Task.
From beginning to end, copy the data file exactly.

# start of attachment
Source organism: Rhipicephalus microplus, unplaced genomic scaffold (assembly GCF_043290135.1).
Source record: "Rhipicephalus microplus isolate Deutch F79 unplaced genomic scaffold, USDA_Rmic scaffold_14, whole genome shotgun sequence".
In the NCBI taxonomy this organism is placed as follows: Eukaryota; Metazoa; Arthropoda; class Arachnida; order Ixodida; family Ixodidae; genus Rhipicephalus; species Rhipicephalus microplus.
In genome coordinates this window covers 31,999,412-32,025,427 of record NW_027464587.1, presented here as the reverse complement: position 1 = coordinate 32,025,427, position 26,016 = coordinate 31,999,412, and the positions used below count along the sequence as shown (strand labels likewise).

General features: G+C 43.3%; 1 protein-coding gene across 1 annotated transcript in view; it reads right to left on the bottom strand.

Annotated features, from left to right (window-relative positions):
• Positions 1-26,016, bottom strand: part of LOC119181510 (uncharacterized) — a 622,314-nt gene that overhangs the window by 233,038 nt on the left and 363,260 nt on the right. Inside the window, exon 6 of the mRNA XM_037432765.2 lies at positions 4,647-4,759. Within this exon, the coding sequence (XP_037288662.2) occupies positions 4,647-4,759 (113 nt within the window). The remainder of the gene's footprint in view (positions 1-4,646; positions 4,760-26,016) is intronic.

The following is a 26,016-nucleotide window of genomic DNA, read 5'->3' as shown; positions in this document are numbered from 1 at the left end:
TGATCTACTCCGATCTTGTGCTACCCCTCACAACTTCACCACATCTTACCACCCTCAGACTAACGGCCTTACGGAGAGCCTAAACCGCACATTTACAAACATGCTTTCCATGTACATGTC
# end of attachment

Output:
Source organism: Rhipicephalus microplus, unplaced genomic scaffold (assembly GCF_043290135.1).
Source record: "Rhipicephalus microplus isolate Deutch F79 unplaced genomic scaffold, USDA_Rmic scaffold_14, whole genome shotgun sequence".
In the NCBI taxonomy this organism is placed as follows: Eukaryota; Metazoa; Arthropoda; class Arachnida; order Ixodida; family Ixodidae; genus Rhipicephalus; species Rhipicephalus microplus.
In genome coordinates this window covers 31,999,412-32,025,427 of record NW_027464587.1, presented here as the reverse complement: position 1 = coordinate 32,025,427, position 26,016 = coordinate 31,999,412, and the positions used below count along the sequence as shown (strand labels likewise).

General features: G+C 43.3%; 1 protein-coding gene across 1 annotated transcript in view; it reads right to left on the bottom strand.

Annotated features, from left to right (window-relative positions):
• Positions 1-26,016, bottom strand: part of LOC119181510 (uncharacterized) — a 622,314-nt gene that overhangs the window by 233,038 nt on the left and 363,260 nt on the right. Inside the window, exon 6 of the mRNA XM_037432765.2 lies at positions 4,647-4,759. Within this exon, the coding sequence (XP_037288662.2) occupies positions 4,647-4,759 (113 nt within the window). The remainder of the gene's footprint in view (positions 1-4,646; positions 4,760-26,016) is intronic.

The following is a 26,016-nucleotide window of genomic DNA, read 5'->3' as shown; positions in this document are numbered from 1 at the left end:
TGATCTACTCCGATCTTGTGCTACCCCTCACAACTTCACCACATCTTACCACCCTCAGACTAACGGCCTTACGGAGAGCCTAAACCGCACATTTACAAACATGCTTTCCATGTACATGTC